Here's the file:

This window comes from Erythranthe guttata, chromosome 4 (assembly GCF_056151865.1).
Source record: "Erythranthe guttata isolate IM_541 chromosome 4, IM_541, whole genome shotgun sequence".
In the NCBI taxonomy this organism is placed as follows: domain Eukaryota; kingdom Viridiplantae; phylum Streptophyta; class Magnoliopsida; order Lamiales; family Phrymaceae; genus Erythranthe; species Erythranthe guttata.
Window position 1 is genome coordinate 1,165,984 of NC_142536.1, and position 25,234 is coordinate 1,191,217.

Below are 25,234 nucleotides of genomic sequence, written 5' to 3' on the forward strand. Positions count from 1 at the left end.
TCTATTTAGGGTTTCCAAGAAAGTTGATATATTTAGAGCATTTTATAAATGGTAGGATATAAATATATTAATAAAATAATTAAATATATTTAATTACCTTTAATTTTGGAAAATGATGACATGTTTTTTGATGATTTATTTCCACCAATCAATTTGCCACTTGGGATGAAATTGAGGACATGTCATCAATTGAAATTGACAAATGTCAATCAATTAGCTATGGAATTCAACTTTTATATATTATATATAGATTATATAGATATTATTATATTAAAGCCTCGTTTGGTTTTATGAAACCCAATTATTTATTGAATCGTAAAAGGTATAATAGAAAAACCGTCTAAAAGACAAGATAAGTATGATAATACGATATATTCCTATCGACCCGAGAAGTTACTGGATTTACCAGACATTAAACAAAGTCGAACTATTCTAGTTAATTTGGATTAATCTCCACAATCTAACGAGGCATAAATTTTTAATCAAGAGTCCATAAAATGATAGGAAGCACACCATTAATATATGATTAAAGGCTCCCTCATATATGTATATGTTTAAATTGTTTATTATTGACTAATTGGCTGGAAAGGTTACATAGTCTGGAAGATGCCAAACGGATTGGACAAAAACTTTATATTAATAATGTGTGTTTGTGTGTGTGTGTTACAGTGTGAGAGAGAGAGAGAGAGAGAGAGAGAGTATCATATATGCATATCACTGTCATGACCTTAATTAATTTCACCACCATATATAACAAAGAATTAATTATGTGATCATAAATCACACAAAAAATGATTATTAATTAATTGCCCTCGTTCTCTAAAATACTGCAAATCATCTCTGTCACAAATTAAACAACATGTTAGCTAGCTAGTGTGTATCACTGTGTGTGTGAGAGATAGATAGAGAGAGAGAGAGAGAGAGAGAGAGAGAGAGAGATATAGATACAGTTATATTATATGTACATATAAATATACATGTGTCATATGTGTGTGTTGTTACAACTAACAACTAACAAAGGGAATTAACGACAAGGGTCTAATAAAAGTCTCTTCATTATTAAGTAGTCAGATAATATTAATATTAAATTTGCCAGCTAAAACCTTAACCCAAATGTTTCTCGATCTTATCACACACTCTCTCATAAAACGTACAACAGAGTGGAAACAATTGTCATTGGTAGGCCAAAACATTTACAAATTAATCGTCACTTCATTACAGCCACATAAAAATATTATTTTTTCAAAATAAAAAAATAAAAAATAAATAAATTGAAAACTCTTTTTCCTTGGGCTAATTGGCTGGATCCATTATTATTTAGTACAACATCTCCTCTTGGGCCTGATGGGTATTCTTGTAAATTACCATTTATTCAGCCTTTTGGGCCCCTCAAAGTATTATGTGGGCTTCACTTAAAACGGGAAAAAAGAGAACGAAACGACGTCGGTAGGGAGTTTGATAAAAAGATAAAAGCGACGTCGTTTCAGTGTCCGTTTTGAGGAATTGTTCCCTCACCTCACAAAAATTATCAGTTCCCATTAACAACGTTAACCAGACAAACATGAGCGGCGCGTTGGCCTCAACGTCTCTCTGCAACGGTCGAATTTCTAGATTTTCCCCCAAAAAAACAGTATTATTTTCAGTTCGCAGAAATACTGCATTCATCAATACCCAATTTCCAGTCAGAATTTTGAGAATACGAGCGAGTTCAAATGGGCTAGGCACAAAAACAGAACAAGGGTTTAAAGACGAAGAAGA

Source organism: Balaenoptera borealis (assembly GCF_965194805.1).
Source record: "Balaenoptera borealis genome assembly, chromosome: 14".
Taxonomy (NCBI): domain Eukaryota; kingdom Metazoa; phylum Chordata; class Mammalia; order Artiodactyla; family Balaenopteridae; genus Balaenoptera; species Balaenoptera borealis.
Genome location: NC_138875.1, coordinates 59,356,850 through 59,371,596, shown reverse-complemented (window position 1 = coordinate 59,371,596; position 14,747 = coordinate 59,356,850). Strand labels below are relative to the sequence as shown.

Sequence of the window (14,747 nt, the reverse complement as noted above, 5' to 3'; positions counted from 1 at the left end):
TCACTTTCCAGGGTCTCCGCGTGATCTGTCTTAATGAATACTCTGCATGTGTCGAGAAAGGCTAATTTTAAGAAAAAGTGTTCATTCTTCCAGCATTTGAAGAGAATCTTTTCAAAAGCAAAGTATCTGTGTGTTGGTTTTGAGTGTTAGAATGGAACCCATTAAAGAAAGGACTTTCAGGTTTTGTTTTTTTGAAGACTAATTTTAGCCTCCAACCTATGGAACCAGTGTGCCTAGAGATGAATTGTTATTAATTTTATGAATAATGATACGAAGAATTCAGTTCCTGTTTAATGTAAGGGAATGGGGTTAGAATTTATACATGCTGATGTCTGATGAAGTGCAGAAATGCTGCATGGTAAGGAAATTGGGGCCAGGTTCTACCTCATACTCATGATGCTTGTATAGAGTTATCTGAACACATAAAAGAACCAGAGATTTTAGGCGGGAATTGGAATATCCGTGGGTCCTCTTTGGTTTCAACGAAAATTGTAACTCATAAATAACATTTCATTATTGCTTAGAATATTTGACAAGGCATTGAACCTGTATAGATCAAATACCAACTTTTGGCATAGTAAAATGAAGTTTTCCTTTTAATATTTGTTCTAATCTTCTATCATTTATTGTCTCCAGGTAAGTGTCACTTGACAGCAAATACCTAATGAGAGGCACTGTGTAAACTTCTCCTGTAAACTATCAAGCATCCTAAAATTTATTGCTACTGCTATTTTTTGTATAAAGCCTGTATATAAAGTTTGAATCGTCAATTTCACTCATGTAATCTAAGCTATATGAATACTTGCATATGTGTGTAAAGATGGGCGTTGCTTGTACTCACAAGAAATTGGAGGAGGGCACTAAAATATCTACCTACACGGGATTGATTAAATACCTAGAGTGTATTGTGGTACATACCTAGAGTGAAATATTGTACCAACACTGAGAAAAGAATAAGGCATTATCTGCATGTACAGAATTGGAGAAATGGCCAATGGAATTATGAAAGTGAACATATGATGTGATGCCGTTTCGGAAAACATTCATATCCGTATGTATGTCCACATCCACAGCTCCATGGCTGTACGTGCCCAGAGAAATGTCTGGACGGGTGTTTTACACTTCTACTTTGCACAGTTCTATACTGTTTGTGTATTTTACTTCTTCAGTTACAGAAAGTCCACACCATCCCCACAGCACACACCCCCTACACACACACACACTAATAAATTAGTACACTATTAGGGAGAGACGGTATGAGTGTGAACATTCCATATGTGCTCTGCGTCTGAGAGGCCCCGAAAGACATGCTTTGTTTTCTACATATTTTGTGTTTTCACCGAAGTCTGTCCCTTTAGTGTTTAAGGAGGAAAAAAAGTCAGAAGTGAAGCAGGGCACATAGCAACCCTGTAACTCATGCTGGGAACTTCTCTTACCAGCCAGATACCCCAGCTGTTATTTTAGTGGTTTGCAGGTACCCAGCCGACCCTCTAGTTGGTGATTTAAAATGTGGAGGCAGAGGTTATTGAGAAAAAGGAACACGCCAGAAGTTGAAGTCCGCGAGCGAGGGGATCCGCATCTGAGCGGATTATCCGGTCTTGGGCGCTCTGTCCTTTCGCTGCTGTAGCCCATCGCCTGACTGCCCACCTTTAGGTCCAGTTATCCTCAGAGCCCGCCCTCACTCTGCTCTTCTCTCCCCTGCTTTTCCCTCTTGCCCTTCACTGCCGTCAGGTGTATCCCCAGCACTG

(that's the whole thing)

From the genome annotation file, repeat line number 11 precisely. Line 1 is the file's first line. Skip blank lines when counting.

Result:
Sequence of the window (14,747 nt, the reverse complement as noted above, 5' to 3'; positions counted from 1 at the left end):